The Southern end of the lake is where the outlet is, a barrage controlling water flow into the diverted Ruamahunga River. Another geography lesson, I had no idea how close the Ruamahunga flowed. now we were getting into serious waterfowling territory. The Eastern side is far swampier, with willow chokes, raupo back waters and all round great territory. We drove around some famous sites, checking the DU reclaimed area (all a bit mish mash), the famous Boggy Pond, and stopped at Kilmore Lodge, a F&G owned hunting HQ available for hire.

Not many waterfowl were present, we saw a pair of geese over there and a few swan and ducks. Heading north again we drove back to Masterton and started preparing for an evening jump shoot on a farmer's pond.

Pond doesn't really describe it, figure on a small lake of about 120m long by 50m wide with tall trees on the northern edge, and enclosed by hills on both the North and Southern sides. The Eastern edge had a row of tall poplar like trees, bare of leaves. The Western end comprised lowish scrub, some smaller trees and marshy paddock with rushes. We slogged our way through slush and mud up the hill to the lake, and on inspection found several geese in residence. Tim walked the southern edge to move the birds (hopefully back towards us) and 3 unseen geese sprang and came towards us. Me AJ and Andy were hiding in the ruushes and when AJ called the shot we jumped up and took them out. I got 2 and AJ peeled the other, Andy not able to shoot as my mellon was in the way. We then took up positions, Andy & AJ under trees on the Northern Edge (stiff wind at their backs) while Tim and I covered the NE corner. After a longish wait (30 mins?) I heard a honk over the garbling of a flock of resident magpies and called the lads that geese were on their way. AJ sparked up his caller and soon 3 geese crested the rise in front of us, turned into the wind and barrelled in. Andy and AJ smoked them with some impresseive shooting, and Max the dog was soon in action. Later another 5 showed up and came in over Tim and me; but we let them come in and the boys opened up again, this time knocking down 2 and Tim pulled off a GIANT of a shot, dropping one at an easy 55m out in the paddock. It was breath taking. The other pair swung away caliing like lost sheep. AJ socked the calling to them and they swung back over us. This time it was my turn to take out a very high bird, seeing a goose drop like a sack of spuds is pretty impressive to say the least.

With 9 in the bag we called it a night. Max had retrieved magnificently, the shooting was spot on, and now we had a km long trudge in the dark (who forgot their headlamp then?) carrying 9 freakin heavy ass birds.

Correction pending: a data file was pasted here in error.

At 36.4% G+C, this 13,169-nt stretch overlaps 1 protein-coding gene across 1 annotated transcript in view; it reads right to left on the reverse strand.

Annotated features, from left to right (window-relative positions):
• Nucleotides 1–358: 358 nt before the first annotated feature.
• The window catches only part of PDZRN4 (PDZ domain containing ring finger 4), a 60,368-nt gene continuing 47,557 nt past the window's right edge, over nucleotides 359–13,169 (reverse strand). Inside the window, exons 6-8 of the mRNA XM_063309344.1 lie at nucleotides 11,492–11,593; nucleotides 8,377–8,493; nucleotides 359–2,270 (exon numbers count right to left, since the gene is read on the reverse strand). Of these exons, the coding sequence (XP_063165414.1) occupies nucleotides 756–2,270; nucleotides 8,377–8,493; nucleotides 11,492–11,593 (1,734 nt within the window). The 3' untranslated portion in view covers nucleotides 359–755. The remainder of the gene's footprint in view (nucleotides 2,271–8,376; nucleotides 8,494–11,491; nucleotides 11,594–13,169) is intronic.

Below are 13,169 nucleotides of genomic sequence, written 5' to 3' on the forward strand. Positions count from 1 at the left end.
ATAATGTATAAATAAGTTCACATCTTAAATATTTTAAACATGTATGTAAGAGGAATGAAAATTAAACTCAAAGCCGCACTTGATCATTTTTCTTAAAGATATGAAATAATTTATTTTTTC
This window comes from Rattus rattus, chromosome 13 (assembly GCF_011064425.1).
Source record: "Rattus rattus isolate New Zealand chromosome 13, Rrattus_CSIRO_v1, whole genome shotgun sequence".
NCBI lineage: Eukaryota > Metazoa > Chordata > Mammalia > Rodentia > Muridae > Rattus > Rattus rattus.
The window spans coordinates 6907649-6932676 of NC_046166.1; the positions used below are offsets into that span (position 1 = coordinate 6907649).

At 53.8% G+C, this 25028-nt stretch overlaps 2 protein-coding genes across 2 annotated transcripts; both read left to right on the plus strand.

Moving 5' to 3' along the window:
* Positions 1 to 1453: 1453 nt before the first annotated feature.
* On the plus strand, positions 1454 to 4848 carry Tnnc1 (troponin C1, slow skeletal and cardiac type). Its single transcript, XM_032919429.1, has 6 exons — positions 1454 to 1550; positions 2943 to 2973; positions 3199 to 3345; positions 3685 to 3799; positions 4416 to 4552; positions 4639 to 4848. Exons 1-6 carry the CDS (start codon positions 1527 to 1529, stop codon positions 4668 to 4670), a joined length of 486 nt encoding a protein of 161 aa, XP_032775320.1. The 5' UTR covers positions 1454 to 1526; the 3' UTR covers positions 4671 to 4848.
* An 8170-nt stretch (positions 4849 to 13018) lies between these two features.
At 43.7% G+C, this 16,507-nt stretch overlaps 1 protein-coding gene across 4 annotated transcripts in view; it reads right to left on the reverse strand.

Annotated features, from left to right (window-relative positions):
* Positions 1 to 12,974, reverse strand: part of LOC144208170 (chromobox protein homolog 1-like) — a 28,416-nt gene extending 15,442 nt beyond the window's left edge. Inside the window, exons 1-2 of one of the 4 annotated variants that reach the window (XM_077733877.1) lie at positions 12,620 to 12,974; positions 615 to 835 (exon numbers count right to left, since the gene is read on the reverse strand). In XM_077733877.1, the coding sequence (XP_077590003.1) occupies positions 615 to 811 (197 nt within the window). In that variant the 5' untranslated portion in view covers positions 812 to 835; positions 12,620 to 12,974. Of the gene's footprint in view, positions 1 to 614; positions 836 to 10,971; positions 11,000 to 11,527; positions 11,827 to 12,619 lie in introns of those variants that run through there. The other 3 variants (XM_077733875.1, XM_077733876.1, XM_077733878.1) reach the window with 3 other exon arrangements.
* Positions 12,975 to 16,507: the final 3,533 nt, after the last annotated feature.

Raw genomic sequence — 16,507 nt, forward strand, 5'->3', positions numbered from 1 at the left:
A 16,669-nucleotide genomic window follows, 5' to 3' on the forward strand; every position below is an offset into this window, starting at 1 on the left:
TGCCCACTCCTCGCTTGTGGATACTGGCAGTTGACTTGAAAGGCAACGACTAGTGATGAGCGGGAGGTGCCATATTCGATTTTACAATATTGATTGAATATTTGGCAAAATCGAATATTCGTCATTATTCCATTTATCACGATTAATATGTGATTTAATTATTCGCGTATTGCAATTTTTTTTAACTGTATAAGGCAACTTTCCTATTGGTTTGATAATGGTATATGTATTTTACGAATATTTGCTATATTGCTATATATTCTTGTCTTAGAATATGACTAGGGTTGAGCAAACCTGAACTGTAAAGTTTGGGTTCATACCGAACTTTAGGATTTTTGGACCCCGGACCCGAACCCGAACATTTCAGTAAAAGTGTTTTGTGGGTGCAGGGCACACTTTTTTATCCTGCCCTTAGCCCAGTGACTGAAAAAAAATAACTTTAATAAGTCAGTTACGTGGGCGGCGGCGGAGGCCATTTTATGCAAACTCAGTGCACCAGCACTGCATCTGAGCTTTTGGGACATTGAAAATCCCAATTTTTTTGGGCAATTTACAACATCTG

Back at the truck we chatted, then headed home for soup, steak & veges with Tim as our dinner guest. Another wicked shoot. We cleaned the birds that night so as to be ready for our early departure.

What a great couple of days.

Sunday, September 12, 2010

The Road Trip Report

Got back yesterday at 5.30pm having left Masterton at 8.30, a slowish drive punctuated with stops here and there - I even got a couple of casts into the TT River as we stopped and hooked up with a couple of AJ's mates. Reflecting now on what a good bunch of people kiwi's generally are, and how lucky we are too with the range of outdoor opportunities still open to us.

Backing up a little, picked up AJ quite early on Weds morning, timing the run to avoid traffic. We made Hamilton in good time, arriving early to grab Andy from Tamahere. Piling his stuff into the boot I was glad that only 3 of us were going, we couldn't have got any more stuff aboard. Included was 3 shotguns, boxes of ammo, 2 chilly bins, AJ's layout blind, bags of gear, waders, gummies.. well she was chocka. Onwards to Taupo for gas, lunch and to pick up some .22 ammo, and see AJ's life size photo on the outside of one window. Porn star. Then onwards, turning off at Vinegar Hill (seeing very few Rathmoy pheasants), across to Ashurst, through Manuwatu Gorge, Magatainoka (Hail! To the Tui Brewery) Paihiatua, Ekatahuna, and finally into Masterton. We found Tim's place alive with kids and visitors, were made very welcome, and then unpacked our stuff. We set off to find our bearings and gather grass for the layouts. Tim showed us Peter Jackson's place and we were soon gathering handfuls of the greenest grass possible. Tim explained that he'd tracked down a population of birds using a paddock by the sea, and that we'd have to be there and set up well before daylight in order to meet them as they arrived. Up at 3.20, had a munch of weetbix and packed the Toyota with guns, food, shell dekes etc. Tim's ute was stacked out with full body dekes and the blinds and quad bike were on the trailer. We shipped out and drove for an hour or so out of town. Arriving at a paddock gate after a number of twists and turns we loaded the quad and trailer and somehow got ourselves out to the spot. Checking a lagoon out Tim conveyed that the only thing that could have gone wrong just had - the birds were already sitting on the lagoon. He was gutted, seriously gutted. Even in the dark I could sense his head dropping. But press on we did, 4 hands making the blind setting up and decoy laying out a simplistic task. Tim took the quad back under cover and we were hunting.

Layouts all set (Andy & AJ there somewhere)